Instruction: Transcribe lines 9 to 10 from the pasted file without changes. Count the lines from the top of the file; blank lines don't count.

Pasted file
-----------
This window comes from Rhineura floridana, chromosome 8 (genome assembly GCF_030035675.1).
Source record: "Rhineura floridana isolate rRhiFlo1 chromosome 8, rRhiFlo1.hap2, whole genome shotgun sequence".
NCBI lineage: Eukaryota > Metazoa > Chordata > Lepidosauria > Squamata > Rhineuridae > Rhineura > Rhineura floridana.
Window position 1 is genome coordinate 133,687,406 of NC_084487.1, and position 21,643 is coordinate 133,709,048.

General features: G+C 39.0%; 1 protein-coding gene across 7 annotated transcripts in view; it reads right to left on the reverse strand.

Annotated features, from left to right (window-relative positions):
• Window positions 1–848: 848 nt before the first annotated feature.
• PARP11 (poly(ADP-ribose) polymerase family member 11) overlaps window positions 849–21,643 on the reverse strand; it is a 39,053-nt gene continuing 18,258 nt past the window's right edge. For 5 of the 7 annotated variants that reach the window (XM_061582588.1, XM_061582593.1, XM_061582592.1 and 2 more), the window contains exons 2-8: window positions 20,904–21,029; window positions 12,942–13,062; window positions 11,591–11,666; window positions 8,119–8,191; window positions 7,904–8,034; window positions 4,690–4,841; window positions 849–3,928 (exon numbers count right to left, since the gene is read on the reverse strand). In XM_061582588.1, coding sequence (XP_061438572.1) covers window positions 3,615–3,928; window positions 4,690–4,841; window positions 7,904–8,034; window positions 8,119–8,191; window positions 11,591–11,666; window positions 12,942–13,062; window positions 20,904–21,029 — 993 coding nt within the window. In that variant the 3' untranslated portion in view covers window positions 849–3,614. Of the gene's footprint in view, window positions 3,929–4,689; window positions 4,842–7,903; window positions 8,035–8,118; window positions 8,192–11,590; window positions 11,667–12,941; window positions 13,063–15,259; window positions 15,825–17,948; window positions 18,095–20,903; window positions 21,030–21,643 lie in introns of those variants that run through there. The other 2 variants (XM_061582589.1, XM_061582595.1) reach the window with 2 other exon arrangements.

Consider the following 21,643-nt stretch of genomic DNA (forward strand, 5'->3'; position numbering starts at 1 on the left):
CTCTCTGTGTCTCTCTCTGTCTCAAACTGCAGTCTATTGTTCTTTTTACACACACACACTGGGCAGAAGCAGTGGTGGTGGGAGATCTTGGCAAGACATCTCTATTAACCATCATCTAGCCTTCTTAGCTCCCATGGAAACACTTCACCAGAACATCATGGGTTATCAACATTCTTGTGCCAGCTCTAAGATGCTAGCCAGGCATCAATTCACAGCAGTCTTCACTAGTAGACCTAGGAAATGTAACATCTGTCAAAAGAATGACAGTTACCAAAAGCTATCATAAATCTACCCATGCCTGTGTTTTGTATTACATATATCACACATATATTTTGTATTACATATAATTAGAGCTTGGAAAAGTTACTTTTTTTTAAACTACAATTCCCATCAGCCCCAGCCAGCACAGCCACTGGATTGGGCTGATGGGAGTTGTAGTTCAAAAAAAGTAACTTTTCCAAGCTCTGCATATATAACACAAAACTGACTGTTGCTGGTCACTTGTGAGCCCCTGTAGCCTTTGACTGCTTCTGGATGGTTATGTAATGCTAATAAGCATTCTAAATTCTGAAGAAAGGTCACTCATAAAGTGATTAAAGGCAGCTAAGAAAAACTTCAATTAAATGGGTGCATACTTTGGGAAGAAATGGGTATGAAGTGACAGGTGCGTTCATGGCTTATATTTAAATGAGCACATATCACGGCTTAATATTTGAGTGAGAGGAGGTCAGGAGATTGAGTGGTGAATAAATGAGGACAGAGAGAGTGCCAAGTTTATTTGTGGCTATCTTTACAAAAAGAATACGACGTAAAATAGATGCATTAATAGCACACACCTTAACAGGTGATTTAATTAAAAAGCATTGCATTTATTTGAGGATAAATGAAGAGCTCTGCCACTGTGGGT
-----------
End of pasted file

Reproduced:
Consider the following 21,643-nt stretch of genomic DNA (forward strand, 5'->3'; position numbering starts at 1 on the left):
CTCTCTGTGTCTCTCTCTGTCTCAAACTGCAGTCTATTGTTCTTTTTACACACACACACTGGGCAGAAGCAGTGGTGGTGGGAGATCTTGGCAAGACATCTCTATTAACCATCATCTAGCCTTCTTAGCTCCCATGGAAACACTTCACCAGAACATCATGGGTTATCAACATTCTTGTGCCAGCTCTAAGATGCTAGCCAGGCATCAATTCACAGCAGTCTTCACTAGTAGACCTAGGAAATGTAACATCTGTCAAAAGAATGACAGTTACCAAAAGCTATCATAAATCTACCCATGCCTGTGTTTTGTATTACATATATCACACATATATTTTGTATTACATATAATTAGAGCTTGGAAAAGTTACTTTTTTTTAAACTACAATTCCCATCAGCCCCAGCCAGCACAGCCACTGGATTGGGCTGATGGGAGTTGTAGTTCAAAAAAAGTAACTTTTCCAAGCTCTGCATATATAACACAAAACTGACTGTTGCTGGTCACTTGTGAGCCCCTGTAGCCTTTGACTGCTTCTGGATGGTTATGTAATGCTAATAAGCATTCTAAATTCTGAAGAAAGGTCACTCATAAAGTGATTAAAGGCAGCTAAGAAAAACTTCAATTAAATGGGTGCATACTTTGGGAAGAAATGGGTATGAAGTGACAGGTGCGTTCATGGCTTATATTTAAATGAGCACATATCACGGCTTAATATTTGAGTGAGAGGAGGTCAGGAGATTGAGTGGTGAATAAATGAGGACAGAGAGAGTGCCAAGTTTATTTGTGGCTATCTTTACAAAAAGAATACGACGTAAAATAGATGCATTAATAGCACACACCTTAACAGGTGATTTAATTAAAAAGCATTGCATTTATTTGAGGATAAATGAAGAGCTCTGCCACTGTGGGT